The Tale of Two Brothers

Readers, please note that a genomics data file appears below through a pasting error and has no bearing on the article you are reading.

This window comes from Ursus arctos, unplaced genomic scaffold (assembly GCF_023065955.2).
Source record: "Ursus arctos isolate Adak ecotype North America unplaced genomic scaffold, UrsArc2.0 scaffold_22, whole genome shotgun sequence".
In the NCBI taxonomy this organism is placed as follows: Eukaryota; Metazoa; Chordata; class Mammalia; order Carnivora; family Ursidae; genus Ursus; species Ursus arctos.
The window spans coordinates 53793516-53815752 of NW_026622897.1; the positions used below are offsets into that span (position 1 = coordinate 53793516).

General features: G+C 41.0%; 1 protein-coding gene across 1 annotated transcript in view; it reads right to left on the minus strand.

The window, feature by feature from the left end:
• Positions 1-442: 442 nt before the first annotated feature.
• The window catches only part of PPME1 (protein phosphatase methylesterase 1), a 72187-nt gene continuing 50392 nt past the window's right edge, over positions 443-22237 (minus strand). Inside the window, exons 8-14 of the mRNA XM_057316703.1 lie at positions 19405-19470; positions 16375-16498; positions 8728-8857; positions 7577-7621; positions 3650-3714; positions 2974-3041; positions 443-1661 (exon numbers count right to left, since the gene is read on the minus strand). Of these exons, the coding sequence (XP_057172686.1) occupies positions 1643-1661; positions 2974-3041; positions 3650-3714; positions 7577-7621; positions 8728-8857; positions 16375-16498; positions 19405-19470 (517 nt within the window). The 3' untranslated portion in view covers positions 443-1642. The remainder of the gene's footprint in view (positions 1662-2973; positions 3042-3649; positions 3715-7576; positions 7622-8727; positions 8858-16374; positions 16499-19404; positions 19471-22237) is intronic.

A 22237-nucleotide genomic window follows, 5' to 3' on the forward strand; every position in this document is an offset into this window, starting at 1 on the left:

Arnar and Stína are young human musicians. Arnar was born in the Southern Empire. His mother (Santa) is the assistant leader of the Imperial Orchestra. Arnar becomes the orchestra’s leader at a young age (due to being the Emperor’s favourite, though he is truly good). Stína is then hired as conductor. She’s from the Northern Kingdom. Arnar and Stína end up getting together. Stína learns about the situation of Supernaturals in the land and decides to take a stand. She and Arnar foster two Supernatural children: Ugla, a witch, and Sarah, a fairy. The Emperor doesn’t like it, but allows the fostering to happen (they are not legally allowed to formally adopt the children, though). A couple of years later (Sarah and Ugla are ten), Stína and Arnar have their first child. They name her Sigrid (Siggi). Two years later, their second child, Gunni, is born. As the children grow up, Stína and Arnar become famous for their political stance as well as their musical careers. They publicly speak about Supernatural oppression and embarrass the Emperor in many occasions. Stína has a short-lived relationship with Karl Zweig, one of the guest soloists of the Union Orchestra (and secretly the incarnation of the god of music). She ends up pregnant, even though she thought she was too old for it. Arnar has no problem accepting the child as his own. All children in the household become good musicians (baby demigod even more so). Sarah plays drums, Ugla likes the bassoon. Young Siggi and Gunni learn instruments from early on. Arnar and Stína decide to create an orchestra to mix together human and Supernatural children (Supernaturals are not allowed to participate in human gatherings, though that’s an informal rule born out of larger segregation than proper laws). This proves to be the last straw for the Emperor, who publicly denounces the couple and declares they’re doing a disservice to human society. They’re also expelled from their jobs at the Imperial Orchestra (and so is Santa). The couple goes ahead with their orchestra plan. At first there are only humans participating, but Supernaturals join in greater numbers after the public fall out, because this gave the orchestra some publicity. When the orchestra makes international headlines, some other groups begin to notice them too. Namely, a group of Supernaturals that wants to overthrow human society. They are extremists, and they got angry at Stína and Arnar for daring to interfere with Supernatural society. They threaten the couple, but Arnar and Stína ignore them. When the Emperor hears about it, he decided not to ban the orchestra, hoping the extremists will provide some anti-Supernatural free propaganda for him. Siggi is 14, Gunni is 12. They are on the school bus, on the way to school, when the bus is kidnapped by a werewolf and a vampire. It’s full moon that night. The 30 children are taken to a house in the outskirts of the capital and thrown in a basement. Gunni and Siggi are kept in a separate room. The basement has no water or food, just endless vials of unlabelled elixirs. The older children tell the younger ones not to drink anything they don’t know the effects of, but after hours without hearing from their kidnappers, they begin to despair and drink the elixirs. Some of the children turn into fairies and witches. Some fall asleep, others feel full of energy. One becomes a zombie and begins to attack the others. By the time they manage to hold off the zombie, four of them are dead. Meanwhile, the extremist group announced what they’ve done and say they won’t release any of the children just yet. Just as the Emperor predicted, this causes a human outcry against Supernaturals. Some are attacked, their homes burned, and their children forcibly taken away from them. This in turn fuels the extremists’ rhetoric, and Supernaturals threaten to rise against humans. Stína, Arnar, Ugla, and Sarah try to act as negotiators and mediators to prevent a violent uprising and return the children safely to their families. The Emperor sits back and watches, counting on an uprising to finally rid his country of Supernaturals forever. Once all kidnapped children have taken an elixir, the extremists release them into the wild. It takes a while for one of them to find help and rescue the remaining ones. News that some children were killed at the kidnapper’s house further raises human anger. Supernaturals who don’t want to be in a conflict zone flee. The Northern Kingdom offers them protection. The extremists tell Arnar and Stína it will be a while until they release Gunni and Siggi. The siblings are kept in a dark room with only each other for company for a whole month. Siggi ends up telling Gunni that he is a guy and is tired of people treating him as a girl. He takes his role of older brother very seriously and acts protectively towards Gunni, doing as much as he can to prevent the boy from feeling pessimistic. They were not close siblings before, but gradually they develop their relationship. After all this time, Arnar and Stína have not changed their opinion about Supernaturals, or abandoned the struggle for integration and equality, so the extremists decide to make the ultimate test to their resolve. The couple (plus Ugla and Sarah) are taken to the house where Gunni and Siggi have been kept. They are told their children will finally be released because too many Supernaturals are fleeing the Southern Empire. It’s nightfall and the full moon is bright in the sky. When they arrive there, Gunni and Siggi are in a glass room outside. Siggi is tied to his chair, while Gunni is tied to a post by his feet. The children scream after their parents. Arnar and Stína try to run for them, but are prevented from doing so by an army of vampires. They are told to sit down and watch the release of their children. The extremists warn they will kill the children if they try anything unexpected. Without warning, Gunni is attacked by the werewolf. He is bitten on the next with such force that the chains on his feet break (his ankles probably break too), and he is thrown across the room. A pool of blood forms by his fallen body. His eyes are still open, but he can no longer see anything. Stína, Arnar, Ugla, and Sarah and held back by the vampires. They scream and try to get to Gunni, but are reminded that Siggi is still there, and they’ll hurt him too if they don’t cooperate. Siggi watches horrified as his brother is attacked. He tries to break free from the chair, but the chains are too strong for him. He screams and cries when he realises his brother is dead. Sensing his despair, the vampire leader, Jón, enters the room. He tells Siggi he can save Gunni, but only if Siggi does everything he says. Siggi doesn’t think twice about accepting it. Jón comes behind Siggi and bites him on the neck. When Siggi is nearly drained of blood, Jón cuts open his own wrists and tells Siggi to drink from it. Siggi doesn’t want to at first, but Jón reminds him it’s the only way to save Gunni. Siggi drinks. The vampire pours an elixir into Gunni’s mouth, and his wounds close, leaving horrid scars. The glass walls disappear and Stína & Co. are finally allowed to get their children. Jón tells them that Ugla and Sarah should be capable of making sure Gunni and Siggi survive, and flees with his clan. Siggi is sick in bed for three days. During that time he’s mostly unconscious. Once he wakes up, though, he’s become a full vampire. Gunni takes three weeks to wake up. He’s barely out of bed by the time of his first transformation. On the next full moon, the family has to lock Gunni in the basement. Gunni is terrified of what is about to happen, and his family feels horrible for having to abandon him. When the painful transformation starts, Gunni screams. Siggi can hear it even better than the others, and he questions whether it was a good idea to go to such lengths to save his brother if he has to go through so much pain every month. The next day, Gunni is feeling horrible, but he assures Siggi he is glad to be alive. The Emperor passes a law saying that any human parent who allowed their children to become supernatural has to go to prison. The only exceptions are the parents of the ‘innocent’ children who were turned during the kidnapping. Arnar and Stína are trickily left out of the exceptions by some clever wording. In order to avoid prison, the whole family finally decides to leave the Southern Empire. Arnar, Stína, Ugla, Sarah, Siggi, Gunni, and Santa travel through the Central Federation to get to the Northern Kingdom. Once there, the Monarch receives them with full state honours and grants all the children full citizenship. The Southern Emperor threatens to start a diplomatic incident over this reception, but the Monarch ignores him. They give asylum status to the family to prevent any chance of them being imprisoned. Stína and Arnar rebuild their orchestra with their children. A couple of months after the family’s arrival in the Northern Kingdom, Sarah announces she’s pregnant. Once the twin babies (Karen and Gísli) are born, Ugla goes to a specialist witch doctor to receive a full female body. She had been living as a woman since childhood, but held on to a body she didn’t like so that she could have her own children. When Siggi hears about this, he asks to go with Ugla. Siggi and Ugla spend a week away, and when they come back, they have the bodies they wanted. Dmitri, a fairy with green wings, joins the orchestra. He seems interested in Siggi, and they become good friends who have sex on occasion. Dmitri also gets close to Gunni, and ends up falling in love with him. Siggi tries to help Dmitri confess his feelings, but something always goes wrong. Meanwhile, Gunni finds a human girlfriend called Frida. Frida helps Gunni get over body issues (mostly body hair, and his scars). Dmitri hangs out with Siggi more once he sees Gunni with someone else. The relationship doesn’t last for long, though, because Frida senses Gunni is not romantically or sexually interested in her all that much. She points Gunni in the right direction and then breaks up with him. They remain friends.